BOSTON ( TheStreet) -- On March 28, after a week that saw the Dow Jones Industrial Average jump 3%, money manager Jeffrey Sica predicted that the borrowing and spending by the U.S. would prompt a downgrade of U.S. debt. Four months later, it appears that gloomy prediction will come true.
Even if a short-term compromise on the debt ceiling is reached, Sica is bracing for a downgrade of U.S. debt by credit ratings agencies by making what some have called unpatriotic bets: short U.S. Treasuries, short the U.S. dollar, move to higher levels of cash and buy commodities like oil, silver and gold. Sica is president and chief investment officer of Morristown, N.J.-based Sica Wealth Management, a firm with about $1 billion in assets under management.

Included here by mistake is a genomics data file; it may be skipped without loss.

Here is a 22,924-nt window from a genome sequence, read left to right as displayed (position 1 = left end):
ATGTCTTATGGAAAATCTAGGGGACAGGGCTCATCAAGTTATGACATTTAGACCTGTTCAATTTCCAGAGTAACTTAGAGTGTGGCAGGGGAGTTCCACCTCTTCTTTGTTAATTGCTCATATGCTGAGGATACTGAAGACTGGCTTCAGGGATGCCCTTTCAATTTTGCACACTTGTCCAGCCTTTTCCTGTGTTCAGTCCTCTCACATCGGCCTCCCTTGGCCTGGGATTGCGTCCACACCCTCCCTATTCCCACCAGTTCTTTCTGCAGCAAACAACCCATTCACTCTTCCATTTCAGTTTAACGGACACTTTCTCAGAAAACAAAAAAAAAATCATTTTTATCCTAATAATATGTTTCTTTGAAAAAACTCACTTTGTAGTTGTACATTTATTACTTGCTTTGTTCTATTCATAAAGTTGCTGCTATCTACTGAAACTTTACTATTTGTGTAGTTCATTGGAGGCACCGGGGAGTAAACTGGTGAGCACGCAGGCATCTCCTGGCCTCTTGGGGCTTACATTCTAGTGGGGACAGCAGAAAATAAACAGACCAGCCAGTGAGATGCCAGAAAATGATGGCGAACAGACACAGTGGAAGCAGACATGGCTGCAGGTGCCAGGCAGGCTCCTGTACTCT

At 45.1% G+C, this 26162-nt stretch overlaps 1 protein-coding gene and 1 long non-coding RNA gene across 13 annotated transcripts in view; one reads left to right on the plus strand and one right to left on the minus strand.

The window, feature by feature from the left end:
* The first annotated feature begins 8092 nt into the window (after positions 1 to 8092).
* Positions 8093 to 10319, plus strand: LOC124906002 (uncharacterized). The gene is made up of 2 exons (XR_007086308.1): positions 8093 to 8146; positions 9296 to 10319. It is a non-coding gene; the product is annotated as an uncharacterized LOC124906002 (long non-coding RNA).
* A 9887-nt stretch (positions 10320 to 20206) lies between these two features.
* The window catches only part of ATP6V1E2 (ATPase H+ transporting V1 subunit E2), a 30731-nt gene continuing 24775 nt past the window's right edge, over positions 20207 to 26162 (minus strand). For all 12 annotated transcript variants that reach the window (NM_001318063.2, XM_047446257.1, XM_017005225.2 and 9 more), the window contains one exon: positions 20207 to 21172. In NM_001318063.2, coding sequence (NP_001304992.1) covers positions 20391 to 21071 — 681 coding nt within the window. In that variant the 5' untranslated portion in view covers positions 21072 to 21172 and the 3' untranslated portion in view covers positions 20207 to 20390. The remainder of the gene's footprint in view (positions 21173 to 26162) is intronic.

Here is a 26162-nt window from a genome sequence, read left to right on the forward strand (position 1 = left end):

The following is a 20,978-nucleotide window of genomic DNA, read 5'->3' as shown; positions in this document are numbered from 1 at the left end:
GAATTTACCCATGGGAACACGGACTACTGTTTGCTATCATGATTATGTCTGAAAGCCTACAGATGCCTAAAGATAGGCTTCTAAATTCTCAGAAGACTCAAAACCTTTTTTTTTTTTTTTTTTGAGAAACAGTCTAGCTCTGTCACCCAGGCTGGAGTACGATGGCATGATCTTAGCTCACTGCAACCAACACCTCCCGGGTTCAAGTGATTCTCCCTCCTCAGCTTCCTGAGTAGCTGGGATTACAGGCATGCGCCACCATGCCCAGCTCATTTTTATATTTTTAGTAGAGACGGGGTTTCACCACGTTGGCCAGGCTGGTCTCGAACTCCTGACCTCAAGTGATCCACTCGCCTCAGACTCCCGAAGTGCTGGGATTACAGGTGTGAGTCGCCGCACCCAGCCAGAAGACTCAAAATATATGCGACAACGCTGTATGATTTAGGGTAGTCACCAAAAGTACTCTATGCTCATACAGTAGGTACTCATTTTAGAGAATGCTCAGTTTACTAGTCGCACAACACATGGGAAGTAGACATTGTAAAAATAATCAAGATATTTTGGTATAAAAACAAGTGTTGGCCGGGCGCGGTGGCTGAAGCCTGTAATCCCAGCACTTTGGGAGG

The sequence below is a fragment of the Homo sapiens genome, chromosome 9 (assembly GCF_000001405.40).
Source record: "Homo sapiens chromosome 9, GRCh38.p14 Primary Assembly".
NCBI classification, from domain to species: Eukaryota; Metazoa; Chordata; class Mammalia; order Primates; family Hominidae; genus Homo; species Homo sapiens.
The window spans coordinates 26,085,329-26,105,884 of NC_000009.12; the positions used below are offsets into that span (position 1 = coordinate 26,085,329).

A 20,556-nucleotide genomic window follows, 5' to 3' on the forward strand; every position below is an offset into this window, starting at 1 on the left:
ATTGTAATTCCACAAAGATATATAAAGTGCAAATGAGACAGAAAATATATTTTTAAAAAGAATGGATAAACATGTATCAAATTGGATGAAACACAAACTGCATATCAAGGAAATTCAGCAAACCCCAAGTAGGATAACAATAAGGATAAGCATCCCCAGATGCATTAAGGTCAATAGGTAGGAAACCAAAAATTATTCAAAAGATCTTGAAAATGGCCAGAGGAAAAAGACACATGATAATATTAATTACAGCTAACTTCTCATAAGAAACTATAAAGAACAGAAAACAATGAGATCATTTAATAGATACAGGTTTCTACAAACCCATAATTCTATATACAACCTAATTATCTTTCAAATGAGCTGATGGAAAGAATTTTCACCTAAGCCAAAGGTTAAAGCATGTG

Standard & Poor's warned last month that it would downgrade the triple-A rating of U.S. debt if significant progress were not made in dealing with a ballooning deficit. The credit ratings agency said the U.S. would need to cobble together a plan that would lead to $4 trillion in savings, a task that appears impossible to accomplish with partisanship in Congress.Even now, proposed deals by House Speaker John Boehner (R., Ohio) and Senate Majority Leader Harry Reid (D., Nev.) promise less than $3 trillion in spending cuts. With a Treasury-imposed deadline of Aug. 2 to raise the debt ceiling, investors have lost faith that Congress can reach a deal that will satisfy S&P analysts. Over the last five trading sessions, the Dow has dropped 3%. "In March, I looked at what a colossal failure our government had been at stimulating the economy, and I knew that there was no way these oppositional views would come together," Sica says. "Based on the divisive views from the two parties in Congress, you knew it was going to become an issue. The political divide was becoming extremely evident back in March. Now here we are at the precipice, and it's gotten even more divisive." Sica, who is also a former managing director for Wells Fargo, argues that the debt ceiling debate is being handled as a political issue when it's really an economic issue.